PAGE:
Nothing predestined us to visit Bulgaria, and yet with its mountainous landscapes, caves, unusual places, traditions and Bulgarians hospitality… Everything was there to make us feel (very) good! Through this travel guide, we will try to make you want to explore Bulgaria!
Visa and border crossing
For European citizens
What to see in Bulgaria?
Explore Bulgarian cities
Bansko, the ski resort town with an unsuspected charm
Casinos, hotels, clubs, stores for tourists… The city has everything we usually want to get away from! However, exploring a little more the city, we came across very typical houses, fountains where fresh mountain water springs from the nearby mountains, paved streets where only pedestrians are allowed to walk… Bansko, the ski resort town with an unsuspected charm?
Plovdiv, cultural capital
European Culture Capital in 2019, Plovdiv brings together centuries of history and social mix for an amazing result: Bulgarian Renaissance houses built on an ancient stadium, an artists’ district created at the foot of large posh mansions, modern facilities tangled with historical remains… Be sure to fall in love with it!
Immerse yourself through Bulgarian heritage
Speaking of Orthodox monasteries in Bulgaria, you will immediately think about the imposing Rila monastery, listed by UNESCO and built in mountains hollow. And if the visit (free but quick) is worth the detour, you should know that there are other Orthodox monasteries, just as nice and much less touristy, like the monasteries of Dryanovo and Bashkovo!
Valley of the Thracian Kings
At the foot of Buzludzha, in Kazanlak vicinity, lies the Bulgarian “Roses Valley”… As the flowering period was over, all that remained for us was to discover these vast plains of fields and mounds, to discover its history and Thracian remains. A valley which we renamed “Valley of the Thracian kings” – so that the name remains afterwards, once all the roses are all wilted!
Buzludzha, the communist UFO
Take a powerful political party, brutalist architecture, dreams of grandeur and pharaonic works: mix all these ingredients, and you will get a beautiful and imposing building! An architectural UFO, abandoned to amateur explorers for more than 28 years now…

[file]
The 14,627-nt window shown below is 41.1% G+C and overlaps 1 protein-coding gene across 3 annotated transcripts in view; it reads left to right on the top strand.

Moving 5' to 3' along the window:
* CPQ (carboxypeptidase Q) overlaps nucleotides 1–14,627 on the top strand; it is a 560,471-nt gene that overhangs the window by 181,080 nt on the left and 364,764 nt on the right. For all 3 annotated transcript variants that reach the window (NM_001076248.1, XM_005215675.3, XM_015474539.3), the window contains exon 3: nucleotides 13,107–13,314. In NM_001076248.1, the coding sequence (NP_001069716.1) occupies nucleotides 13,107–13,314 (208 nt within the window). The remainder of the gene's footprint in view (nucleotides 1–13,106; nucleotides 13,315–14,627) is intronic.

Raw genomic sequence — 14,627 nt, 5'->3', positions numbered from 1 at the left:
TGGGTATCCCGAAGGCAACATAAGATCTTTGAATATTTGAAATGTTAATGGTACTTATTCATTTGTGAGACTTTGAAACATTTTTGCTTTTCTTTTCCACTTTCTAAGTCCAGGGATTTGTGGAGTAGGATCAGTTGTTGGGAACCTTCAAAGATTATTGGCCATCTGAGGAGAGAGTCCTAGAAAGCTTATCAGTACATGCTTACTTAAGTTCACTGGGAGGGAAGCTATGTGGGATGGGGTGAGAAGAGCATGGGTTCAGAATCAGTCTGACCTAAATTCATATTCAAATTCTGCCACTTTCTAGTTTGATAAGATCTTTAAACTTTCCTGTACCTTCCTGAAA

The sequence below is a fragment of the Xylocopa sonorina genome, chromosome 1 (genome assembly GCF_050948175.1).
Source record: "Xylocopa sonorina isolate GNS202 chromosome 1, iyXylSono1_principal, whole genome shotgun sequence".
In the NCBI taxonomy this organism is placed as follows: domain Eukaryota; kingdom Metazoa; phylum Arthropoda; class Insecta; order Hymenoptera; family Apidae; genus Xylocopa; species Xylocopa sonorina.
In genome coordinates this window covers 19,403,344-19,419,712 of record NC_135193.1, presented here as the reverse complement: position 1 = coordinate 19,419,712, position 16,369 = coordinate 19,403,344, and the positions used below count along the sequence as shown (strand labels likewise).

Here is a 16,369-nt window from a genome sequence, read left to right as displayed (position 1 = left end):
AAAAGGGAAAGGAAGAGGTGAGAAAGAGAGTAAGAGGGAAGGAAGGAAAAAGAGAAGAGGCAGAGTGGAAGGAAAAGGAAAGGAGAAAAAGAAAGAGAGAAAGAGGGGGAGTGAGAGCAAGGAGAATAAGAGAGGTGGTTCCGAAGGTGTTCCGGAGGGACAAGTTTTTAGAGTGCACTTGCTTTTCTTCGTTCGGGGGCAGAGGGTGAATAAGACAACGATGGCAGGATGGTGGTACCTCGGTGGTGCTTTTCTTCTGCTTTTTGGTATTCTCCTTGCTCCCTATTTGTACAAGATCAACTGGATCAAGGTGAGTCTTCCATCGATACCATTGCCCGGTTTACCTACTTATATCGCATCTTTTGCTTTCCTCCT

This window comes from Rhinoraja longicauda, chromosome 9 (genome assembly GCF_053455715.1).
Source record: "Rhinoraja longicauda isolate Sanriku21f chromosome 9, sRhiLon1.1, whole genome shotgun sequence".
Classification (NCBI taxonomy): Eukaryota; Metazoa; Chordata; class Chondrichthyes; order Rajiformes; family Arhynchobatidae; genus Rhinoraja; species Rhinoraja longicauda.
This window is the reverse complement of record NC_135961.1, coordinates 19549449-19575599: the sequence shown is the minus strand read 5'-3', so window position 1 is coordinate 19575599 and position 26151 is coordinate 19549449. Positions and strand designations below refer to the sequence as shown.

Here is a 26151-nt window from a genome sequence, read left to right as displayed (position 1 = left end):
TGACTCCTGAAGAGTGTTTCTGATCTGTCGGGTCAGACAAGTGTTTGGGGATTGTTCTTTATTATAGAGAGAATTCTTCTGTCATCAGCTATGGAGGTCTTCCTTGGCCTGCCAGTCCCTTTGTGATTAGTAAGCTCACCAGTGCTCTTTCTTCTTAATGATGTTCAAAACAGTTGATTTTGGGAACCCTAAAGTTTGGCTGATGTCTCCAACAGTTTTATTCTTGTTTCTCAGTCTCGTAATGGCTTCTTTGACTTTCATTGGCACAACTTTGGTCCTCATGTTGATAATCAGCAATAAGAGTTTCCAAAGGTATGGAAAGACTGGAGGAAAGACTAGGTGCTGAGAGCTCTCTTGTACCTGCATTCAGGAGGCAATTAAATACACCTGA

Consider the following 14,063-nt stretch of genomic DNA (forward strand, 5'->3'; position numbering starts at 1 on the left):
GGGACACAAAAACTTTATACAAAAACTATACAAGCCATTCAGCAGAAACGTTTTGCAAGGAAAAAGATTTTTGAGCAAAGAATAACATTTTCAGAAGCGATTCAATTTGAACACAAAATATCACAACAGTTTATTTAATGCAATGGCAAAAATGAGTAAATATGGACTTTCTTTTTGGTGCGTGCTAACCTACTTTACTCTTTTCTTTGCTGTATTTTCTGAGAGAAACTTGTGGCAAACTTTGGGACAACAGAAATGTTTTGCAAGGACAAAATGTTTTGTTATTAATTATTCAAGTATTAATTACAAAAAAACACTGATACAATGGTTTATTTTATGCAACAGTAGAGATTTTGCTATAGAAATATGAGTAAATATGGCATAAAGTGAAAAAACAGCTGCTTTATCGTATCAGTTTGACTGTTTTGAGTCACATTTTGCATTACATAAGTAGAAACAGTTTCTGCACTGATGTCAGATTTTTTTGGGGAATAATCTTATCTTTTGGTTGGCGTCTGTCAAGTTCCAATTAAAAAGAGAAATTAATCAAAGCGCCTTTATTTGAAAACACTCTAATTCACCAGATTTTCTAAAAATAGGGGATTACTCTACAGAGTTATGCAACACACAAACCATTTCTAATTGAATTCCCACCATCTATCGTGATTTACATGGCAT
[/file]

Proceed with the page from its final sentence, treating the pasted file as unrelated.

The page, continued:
Discover the Bulgarian nature
Mount Vikhren and the hot springs
With a peak at a little over 2900m above sea level, Mount Vikhren, located in the Pirin National Park, is a must for all nature and beautiful hikes lovers. If at the end of the day your legs don’t carry you anymore, you can always relax in one of the natural hot springs of the region!
Hiking to the 7 lakes (not done)
This hike had been highly recommended to us, so much so that everything was planned… But at the end, on the D-day, thunder and heavy rain came and we had to renounce to it. Too bad for us, the view on the 7 Rila mountain lakes at sunset seemed very promising!
Caves, caves, caves everywhere! In Bulgaria, there are countless natural caves discovered, some of which have sheltered prehistoric men and… bats. Among the most exceptional ones to visit are Devetashka (the cave used in the Expandables 2 movie), Bacho Kiro, Prohodna (Karlukovo-Lukovit) and Ledenika (Vratsa).
Watching bears in a rehabilitation park
What a pleasure to see Bobby and his buddies splashing around in their pool! Because at Dancing Bear park, old dancing bears (bears captured, tortured and trained to move to an instrument sound) have the right to a second chance… in a 11 hectares park, maintained jointly by the Bulgarian government and 4 Paws and Brigitte Bardot foundations!
Relaxing by the Black Sea
Fancy a swim in the sea? With a wide access to the Black Sea, you’ll have a lot to choose from in Bulgaria! The problem is that not all beaches are free, nor are they really wild and authentic… Fortunately, we were able to put down our towels in a few little corners of paradise – like at the Sinemorets beach, a beach with a double-side!
Our bulgarian hit
Did you know?…